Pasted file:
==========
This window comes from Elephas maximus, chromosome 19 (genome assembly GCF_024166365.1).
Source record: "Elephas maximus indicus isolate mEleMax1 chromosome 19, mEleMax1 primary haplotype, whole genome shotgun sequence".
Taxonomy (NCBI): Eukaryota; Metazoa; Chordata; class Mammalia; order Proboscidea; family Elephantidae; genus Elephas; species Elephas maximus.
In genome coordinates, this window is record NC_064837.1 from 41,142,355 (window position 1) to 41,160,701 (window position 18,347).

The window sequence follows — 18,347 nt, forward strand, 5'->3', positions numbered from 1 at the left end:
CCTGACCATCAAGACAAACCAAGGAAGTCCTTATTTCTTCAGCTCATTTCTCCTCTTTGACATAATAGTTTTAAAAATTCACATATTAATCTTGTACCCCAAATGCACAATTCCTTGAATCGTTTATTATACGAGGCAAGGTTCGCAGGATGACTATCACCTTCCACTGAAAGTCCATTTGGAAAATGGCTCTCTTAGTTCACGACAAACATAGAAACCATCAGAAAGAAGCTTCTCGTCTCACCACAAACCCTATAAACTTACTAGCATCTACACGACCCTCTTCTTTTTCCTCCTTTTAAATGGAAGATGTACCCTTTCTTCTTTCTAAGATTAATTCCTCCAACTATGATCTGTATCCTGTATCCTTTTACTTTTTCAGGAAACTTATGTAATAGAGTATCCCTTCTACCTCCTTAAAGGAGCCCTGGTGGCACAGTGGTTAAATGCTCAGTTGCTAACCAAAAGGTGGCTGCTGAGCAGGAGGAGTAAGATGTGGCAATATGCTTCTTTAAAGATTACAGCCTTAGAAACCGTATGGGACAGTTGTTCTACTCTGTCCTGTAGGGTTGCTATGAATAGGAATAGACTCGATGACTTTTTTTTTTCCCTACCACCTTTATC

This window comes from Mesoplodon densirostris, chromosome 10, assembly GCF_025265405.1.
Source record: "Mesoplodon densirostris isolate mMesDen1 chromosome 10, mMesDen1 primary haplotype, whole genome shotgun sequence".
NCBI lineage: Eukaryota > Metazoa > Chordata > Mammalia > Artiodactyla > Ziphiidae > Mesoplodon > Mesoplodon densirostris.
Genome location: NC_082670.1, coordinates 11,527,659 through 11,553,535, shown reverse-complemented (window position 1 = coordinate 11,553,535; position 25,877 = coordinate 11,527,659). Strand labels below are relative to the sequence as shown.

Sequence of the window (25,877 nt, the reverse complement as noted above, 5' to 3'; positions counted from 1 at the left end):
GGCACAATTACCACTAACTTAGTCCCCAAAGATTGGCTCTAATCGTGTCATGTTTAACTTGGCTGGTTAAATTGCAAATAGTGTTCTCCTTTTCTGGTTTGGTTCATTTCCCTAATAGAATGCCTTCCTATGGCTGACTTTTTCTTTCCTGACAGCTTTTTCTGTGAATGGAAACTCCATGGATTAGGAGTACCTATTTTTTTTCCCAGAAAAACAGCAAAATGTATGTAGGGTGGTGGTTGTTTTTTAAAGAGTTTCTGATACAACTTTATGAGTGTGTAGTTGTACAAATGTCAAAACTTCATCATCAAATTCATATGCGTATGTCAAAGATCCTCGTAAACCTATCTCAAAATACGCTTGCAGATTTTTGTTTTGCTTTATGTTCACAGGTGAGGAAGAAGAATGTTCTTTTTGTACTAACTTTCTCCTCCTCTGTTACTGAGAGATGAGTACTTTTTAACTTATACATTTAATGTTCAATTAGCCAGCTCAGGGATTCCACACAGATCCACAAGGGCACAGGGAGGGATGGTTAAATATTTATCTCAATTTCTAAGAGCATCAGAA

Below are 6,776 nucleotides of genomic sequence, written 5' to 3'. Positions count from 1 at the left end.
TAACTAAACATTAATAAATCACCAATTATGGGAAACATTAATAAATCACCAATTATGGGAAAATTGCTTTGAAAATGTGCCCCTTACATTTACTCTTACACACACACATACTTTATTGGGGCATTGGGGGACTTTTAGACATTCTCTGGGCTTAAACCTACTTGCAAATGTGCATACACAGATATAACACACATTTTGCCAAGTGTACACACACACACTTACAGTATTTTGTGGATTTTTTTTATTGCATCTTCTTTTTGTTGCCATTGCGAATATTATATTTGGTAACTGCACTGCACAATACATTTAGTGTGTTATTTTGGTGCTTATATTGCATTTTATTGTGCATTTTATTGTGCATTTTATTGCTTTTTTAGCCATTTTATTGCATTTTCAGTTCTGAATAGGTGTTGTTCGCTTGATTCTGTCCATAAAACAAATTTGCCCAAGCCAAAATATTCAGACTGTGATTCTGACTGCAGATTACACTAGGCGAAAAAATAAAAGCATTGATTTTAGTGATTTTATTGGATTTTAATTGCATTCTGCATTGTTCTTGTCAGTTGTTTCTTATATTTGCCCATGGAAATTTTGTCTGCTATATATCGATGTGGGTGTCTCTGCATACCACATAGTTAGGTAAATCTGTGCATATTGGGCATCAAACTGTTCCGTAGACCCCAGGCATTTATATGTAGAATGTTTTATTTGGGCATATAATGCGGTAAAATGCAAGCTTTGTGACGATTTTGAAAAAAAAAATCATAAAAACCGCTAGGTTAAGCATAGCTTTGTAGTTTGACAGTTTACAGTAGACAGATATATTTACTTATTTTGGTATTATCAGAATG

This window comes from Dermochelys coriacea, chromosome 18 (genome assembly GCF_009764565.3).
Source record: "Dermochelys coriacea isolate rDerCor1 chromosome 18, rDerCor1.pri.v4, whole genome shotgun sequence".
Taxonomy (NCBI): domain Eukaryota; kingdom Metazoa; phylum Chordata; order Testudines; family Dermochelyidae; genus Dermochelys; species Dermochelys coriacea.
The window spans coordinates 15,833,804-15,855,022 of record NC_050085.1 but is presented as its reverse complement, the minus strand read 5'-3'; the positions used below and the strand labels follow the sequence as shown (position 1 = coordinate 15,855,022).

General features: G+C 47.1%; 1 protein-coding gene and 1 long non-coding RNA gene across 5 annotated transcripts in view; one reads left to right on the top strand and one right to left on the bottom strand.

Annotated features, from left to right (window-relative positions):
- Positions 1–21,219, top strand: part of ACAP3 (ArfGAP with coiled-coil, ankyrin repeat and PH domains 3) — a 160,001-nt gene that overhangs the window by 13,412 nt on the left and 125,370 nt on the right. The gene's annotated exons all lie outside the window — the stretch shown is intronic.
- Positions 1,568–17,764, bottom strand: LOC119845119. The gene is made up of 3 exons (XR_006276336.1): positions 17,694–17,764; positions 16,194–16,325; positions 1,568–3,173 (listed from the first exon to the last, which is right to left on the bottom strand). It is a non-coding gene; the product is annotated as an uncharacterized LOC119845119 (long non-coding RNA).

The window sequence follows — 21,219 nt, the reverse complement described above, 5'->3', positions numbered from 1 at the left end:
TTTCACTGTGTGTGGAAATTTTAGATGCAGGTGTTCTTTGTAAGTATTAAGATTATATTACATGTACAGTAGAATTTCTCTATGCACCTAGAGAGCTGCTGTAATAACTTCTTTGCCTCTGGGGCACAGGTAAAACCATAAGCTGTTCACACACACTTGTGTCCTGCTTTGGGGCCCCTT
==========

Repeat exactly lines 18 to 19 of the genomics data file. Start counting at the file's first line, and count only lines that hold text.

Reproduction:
The window spans coordinates 15,833,804-15,855,022 of record NC_050085.1 but is presented as its reverse complement, the minus strand read 5'-3'; the positions used below and the strand labels follow the sequence as shown (position 1 = coordinate 15,855,022).

General features: G+C 47.1%; 1 protein-coding gene and 1 long non-coding RNA gene across 5 annotated transcripts in view; one reads left to right on the top strand and one right to left on the bottom strand.